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Cash transfer programs are interventions that directly provide cash to target specific populations with the aim of reducing poverty and supporting a variety of development outcomes. Low- and middle-income countries have increasingly adopted cash transfer programs as central elements of their poverty reduction and social protection strategies. Bastagli et al. (2016) report that around 130 low- and middle-income countries have at least one UCT program, and 63 countries have at least one CCT program (up from 27 countries in 2008). Through a comprehensive review of literature, this report primarily considers the evidence of the long-term impacts of cash transfer programs in low- and lower middle-income countries. A review of 54 reviews that aggregate and summarize findings from multiple studies of cash transfer programs reveals largely positive evidence on long-term outcomes related to general health, reproductive health, nutrition, labor markets, poverty, and gender and intra-household dynamics, though findings vary by context and in many cases overall conclusions on the long-term impacts of cash transfers are mixed. In addition, evidence on long-term impacts for many outcome measures is limited, and few studies explicitly aim to measure long-term impacts distinctly from immediate or short-term impacts of cash transfers.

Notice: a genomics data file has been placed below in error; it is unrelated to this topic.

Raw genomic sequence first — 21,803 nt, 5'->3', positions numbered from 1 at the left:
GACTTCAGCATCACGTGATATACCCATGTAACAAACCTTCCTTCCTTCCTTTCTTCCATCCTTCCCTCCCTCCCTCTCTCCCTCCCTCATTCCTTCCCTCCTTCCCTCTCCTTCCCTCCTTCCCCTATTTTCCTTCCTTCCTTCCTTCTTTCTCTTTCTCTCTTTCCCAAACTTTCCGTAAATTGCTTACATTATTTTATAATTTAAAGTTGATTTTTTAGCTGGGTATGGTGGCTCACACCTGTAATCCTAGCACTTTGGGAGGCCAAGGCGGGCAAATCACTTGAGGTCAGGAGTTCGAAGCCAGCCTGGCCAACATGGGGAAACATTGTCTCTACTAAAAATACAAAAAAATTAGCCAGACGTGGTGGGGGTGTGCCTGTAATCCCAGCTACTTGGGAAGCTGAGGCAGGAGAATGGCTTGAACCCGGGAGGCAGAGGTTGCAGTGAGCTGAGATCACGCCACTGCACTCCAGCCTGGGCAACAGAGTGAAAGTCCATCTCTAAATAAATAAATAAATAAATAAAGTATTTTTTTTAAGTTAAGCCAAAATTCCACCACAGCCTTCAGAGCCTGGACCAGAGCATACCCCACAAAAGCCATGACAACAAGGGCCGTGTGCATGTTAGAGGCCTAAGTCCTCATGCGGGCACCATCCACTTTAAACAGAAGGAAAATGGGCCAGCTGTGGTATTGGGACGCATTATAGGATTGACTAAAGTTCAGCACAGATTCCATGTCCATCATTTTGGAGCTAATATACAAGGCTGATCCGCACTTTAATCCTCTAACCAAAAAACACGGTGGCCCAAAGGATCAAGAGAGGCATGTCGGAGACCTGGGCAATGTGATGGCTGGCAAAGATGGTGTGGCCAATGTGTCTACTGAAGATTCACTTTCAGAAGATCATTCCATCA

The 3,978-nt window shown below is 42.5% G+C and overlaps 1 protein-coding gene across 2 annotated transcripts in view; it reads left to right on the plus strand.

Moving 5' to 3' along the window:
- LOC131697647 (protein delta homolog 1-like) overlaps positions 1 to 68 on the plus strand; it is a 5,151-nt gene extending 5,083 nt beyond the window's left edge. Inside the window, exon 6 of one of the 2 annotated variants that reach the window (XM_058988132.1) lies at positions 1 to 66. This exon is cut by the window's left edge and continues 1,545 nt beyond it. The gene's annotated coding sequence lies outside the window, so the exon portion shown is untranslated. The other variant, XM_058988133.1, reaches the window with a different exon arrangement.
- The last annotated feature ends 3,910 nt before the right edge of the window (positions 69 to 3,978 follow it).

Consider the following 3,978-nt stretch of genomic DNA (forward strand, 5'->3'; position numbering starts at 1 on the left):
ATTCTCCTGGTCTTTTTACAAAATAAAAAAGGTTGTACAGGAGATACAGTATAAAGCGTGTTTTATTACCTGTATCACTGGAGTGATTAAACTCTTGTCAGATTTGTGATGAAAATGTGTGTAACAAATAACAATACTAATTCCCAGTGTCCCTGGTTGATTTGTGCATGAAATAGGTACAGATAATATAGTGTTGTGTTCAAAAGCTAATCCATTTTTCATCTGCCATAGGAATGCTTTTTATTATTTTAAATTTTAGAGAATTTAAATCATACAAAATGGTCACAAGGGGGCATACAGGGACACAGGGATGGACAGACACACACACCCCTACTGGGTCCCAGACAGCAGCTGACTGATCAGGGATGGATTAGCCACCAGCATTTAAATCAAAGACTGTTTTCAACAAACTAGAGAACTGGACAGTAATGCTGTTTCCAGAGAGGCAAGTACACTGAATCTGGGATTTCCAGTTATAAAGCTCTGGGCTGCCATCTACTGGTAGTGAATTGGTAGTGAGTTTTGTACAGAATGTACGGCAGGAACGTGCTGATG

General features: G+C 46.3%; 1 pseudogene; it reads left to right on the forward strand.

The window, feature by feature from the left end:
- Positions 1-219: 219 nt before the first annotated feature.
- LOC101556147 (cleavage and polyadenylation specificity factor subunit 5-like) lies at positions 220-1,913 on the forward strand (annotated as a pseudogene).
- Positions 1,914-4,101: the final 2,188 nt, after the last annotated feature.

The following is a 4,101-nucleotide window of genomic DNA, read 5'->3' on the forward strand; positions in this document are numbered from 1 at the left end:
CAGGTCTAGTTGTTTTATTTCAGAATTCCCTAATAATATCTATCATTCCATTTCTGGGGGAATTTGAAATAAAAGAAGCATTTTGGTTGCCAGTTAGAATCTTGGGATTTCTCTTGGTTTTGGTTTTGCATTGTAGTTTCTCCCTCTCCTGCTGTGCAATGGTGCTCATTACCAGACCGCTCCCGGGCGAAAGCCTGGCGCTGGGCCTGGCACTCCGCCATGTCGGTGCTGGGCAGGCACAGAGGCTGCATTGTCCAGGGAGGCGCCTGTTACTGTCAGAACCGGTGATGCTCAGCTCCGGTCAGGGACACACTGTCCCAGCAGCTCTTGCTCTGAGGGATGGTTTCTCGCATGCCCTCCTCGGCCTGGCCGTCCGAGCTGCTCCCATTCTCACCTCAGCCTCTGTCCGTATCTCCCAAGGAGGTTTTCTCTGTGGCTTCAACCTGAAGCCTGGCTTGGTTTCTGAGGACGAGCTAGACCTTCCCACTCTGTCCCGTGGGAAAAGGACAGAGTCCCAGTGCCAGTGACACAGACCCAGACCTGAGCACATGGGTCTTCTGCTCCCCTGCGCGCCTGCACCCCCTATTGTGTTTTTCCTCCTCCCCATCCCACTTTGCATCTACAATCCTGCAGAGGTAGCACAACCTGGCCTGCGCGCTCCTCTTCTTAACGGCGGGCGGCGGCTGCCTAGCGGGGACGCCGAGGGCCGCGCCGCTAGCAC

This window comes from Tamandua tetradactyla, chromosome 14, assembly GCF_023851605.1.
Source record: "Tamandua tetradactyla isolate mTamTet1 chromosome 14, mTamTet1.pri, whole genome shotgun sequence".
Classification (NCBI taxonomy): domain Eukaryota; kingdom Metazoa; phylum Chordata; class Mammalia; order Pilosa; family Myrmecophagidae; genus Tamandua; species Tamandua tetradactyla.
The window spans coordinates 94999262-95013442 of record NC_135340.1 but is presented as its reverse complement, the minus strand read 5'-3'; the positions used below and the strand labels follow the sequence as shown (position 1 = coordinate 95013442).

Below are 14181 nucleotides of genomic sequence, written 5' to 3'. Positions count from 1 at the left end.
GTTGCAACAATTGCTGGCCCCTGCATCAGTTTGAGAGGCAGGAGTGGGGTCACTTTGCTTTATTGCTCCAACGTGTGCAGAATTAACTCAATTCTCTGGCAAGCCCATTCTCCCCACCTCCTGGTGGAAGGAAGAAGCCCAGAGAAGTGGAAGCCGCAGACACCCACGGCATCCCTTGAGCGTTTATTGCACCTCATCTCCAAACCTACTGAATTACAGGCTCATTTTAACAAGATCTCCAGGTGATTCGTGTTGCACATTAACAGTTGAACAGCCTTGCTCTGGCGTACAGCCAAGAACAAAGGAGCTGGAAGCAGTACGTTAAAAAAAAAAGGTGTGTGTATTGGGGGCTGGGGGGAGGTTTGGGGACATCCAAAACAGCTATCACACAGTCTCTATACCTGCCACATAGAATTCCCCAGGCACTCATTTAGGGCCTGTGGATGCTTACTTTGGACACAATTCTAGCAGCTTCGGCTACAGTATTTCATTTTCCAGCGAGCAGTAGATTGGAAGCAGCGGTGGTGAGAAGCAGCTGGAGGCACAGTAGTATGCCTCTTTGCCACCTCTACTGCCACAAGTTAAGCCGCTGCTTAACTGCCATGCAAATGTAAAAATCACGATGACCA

Donors and governments are increasingly seeking to implement development projects through self-help groups (SHGs) in the belief that such institutional arrangements will enhance development outcomes, encourage sustainability, and foster capacity in local civil society – all at lower cost to coffers. But little is known about the effectiveness of such institutional arrangements or the potential harm that might be caused by using SHGs as ‘vehicles’ for the delivery of development aid. This report synthesizes available evidence on the effectiveness of Self-Help Groups (SHGs) in promoting health, finance, agriculture, and empowerment objectives in South Asia and Sub-Saharan Africa. Our findings are intended to inform strategic decisions about how to best use scarce resources to leverage existing SHG interventions in various geographies and to better understand how local institutions such as SHGs can serve as platforms to enhance investments.
This is "Section B" of a report that presents estimates and summary statistics from the 2008/2009 wave of the Tanzania National Panel Survey (TZNPS), part of the Living Standards Measurement Study – Integrated Surveys on Agriculture (LSMS-ISA). We present our analyses of household characteristics by gender and by administrative zone, considering landholding size, number of crops grown, yields, livestock, input use, and food consumption.